While CPS mandates that high schoolers get 675 minutes of sex education each year they often don’t have the manpower or resources to ensure that this education is effective or even to check if the 675 minutes are met at all. Teachers are often overloaded already and the one or two sex educators or health instructors that schools may have on staff often don’t have the time to teach comprehensive curricula to the hundreds of students in each grade. This is where Peer Health Exchange (PHE) comes in. PHE is a national organization based out of several larger cities across the US with the mission to empower young people with the knowledge, skills, and resources to make healthy decisions. To carry out this mission, PHE trains college students to teach health workshops to ninth graders to fill in the existing gap in health education in these schools. At Northwestern, 85 student volunteers teach a series of 14 workshops per year in six public high schools in Chicago. Workshops cover everything from alcohol use to mental health to healthy relationships. Using a near-peer model (university students are only a few years older than the high schoolers we work with) often makes it easier for students to relate with their teachers, particularly around health issues.

But this isn’t enough. This summer, the Chicago Tribune uncovered massive problems of sexual abuse and assault in CPS. As a result, there was a system-wide overhaul, finding that multiple teachers were accepted into CPS despite having histories of child abuse. CPS students shouldn’t face prejudice and abuse regarding their sexual orientation and gender from other students, staff, and faculty members. Instead, school should be a safe space for students where their basic needs and rights are served so that they can learn without fearing for their safety. At a minimum, this should mean students being able to walk around without fear that their teachers may take advantage of them and that their questions about their health will be answered appropriately and with scientifically-correct information.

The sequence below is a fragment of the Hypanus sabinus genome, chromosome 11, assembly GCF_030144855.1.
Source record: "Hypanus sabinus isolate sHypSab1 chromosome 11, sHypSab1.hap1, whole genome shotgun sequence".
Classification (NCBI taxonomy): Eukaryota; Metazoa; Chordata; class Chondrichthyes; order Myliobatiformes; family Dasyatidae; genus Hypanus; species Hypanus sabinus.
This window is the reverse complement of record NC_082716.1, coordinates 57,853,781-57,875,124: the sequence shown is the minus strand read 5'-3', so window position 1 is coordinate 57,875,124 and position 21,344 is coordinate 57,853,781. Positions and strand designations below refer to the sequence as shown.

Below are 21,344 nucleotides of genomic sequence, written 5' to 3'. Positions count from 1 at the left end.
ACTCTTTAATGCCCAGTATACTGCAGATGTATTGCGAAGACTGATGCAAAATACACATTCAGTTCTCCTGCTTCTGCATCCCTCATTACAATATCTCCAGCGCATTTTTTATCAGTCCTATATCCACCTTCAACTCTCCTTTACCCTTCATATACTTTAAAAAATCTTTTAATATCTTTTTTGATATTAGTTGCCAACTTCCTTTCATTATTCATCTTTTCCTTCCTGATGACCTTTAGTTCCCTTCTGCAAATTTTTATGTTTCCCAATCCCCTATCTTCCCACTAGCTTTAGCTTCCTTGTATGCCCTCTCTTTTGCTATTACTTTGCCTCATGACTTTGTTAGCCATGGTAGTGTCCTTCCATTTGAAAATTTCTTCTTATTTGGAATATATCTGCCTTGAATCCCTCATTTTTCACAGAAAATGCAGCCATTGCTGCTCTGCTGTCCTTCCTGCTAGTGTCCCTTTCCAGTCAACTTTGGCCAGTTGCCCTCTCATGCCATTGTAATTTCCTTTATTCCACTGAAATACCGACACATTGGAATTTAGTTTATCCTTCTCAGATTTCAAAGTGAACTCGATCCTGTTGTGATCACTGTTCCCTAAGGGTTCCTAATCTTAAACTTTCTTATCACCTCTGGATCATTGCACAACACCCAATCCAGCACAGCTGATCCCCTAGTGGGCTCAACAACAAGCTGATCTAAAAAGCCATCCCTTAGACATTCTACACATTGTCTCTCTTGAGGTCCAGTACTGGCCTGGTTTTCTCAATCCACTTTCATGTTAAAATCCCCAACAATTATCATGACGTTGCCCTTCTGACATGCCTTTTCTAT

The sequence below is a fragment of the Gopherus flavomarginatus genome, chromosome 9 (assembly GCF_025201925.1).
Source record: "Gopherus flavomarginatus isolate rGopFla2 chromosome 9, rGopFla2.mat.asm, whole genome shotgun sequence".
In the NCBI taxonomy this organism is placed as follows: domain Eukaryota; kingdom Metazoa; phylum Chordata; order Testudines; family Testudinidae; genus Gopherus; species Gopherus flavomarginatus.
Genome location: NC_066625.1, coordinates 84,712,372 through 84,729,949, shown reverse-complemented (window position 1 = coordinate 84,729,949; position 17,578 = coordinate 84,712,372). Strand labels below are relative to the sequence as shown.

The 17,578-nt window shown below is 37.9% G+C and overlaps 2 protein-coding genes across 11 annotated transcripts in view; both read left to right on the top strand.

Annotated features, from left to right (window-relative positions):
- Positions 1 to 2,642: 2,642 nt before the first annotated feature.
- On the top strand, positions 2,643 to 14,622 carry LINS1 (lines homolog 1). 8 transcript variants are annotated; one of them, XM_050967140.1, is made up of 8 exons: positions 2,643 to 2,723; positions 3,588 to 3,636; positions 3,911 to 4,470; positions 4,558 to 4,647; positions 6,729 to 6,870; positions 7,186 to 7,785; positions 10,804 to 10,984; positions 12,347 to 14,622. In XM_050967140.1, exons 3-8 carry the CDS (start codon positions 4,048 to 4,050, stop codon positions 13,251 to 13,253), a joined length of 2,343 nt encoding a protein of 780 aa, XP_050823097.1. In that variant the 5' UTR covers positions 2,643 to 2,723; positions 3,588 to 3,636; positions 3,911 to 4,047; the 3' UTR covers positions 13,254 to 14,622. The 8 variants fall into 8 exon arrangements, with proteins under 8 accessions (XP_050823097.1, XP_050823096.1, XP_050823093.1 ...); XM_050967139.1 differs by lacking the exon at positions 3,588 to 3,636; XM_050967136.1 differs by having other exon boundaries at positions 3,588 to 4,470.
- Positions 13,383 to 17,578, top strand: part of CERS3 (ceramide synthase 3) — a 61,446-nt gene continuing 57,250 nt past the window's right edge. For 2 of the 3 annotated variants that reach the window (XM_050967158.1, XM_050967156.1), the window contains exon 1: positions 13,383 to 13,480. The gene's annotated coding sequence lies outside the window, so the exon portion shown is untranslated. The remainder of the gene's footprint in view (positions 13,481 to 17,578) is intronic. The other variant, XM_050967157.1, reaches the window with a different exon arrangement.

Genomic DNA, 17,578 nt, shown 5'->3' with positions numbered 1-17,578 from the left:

In Peer Health Exchange, we are trying to do our part to address the education piece of this puzzle. We are constantly adapting our curricula and our teaching methods to make sure we are being as inclusive as possible in the classroom. This means acknowledging and teaching about health that affects all types of people, people with different ability statuses, races, gender, religions, etc. This year’s curriculum explicitly includes images and stories of people of color and people with disabilities in an attempt to follow health education best practices and as a result of the feedback we have heard from students. As we think more critically about our role in the classroom and how it affects the students we work with, CPS must continue to do the same. CPS students deserve a comprehensive health education and a supportive school environment. Hopefully the steps being taken by PHE and now CPS are just the beginning of what will be an environment that students can feel safe and thrive in.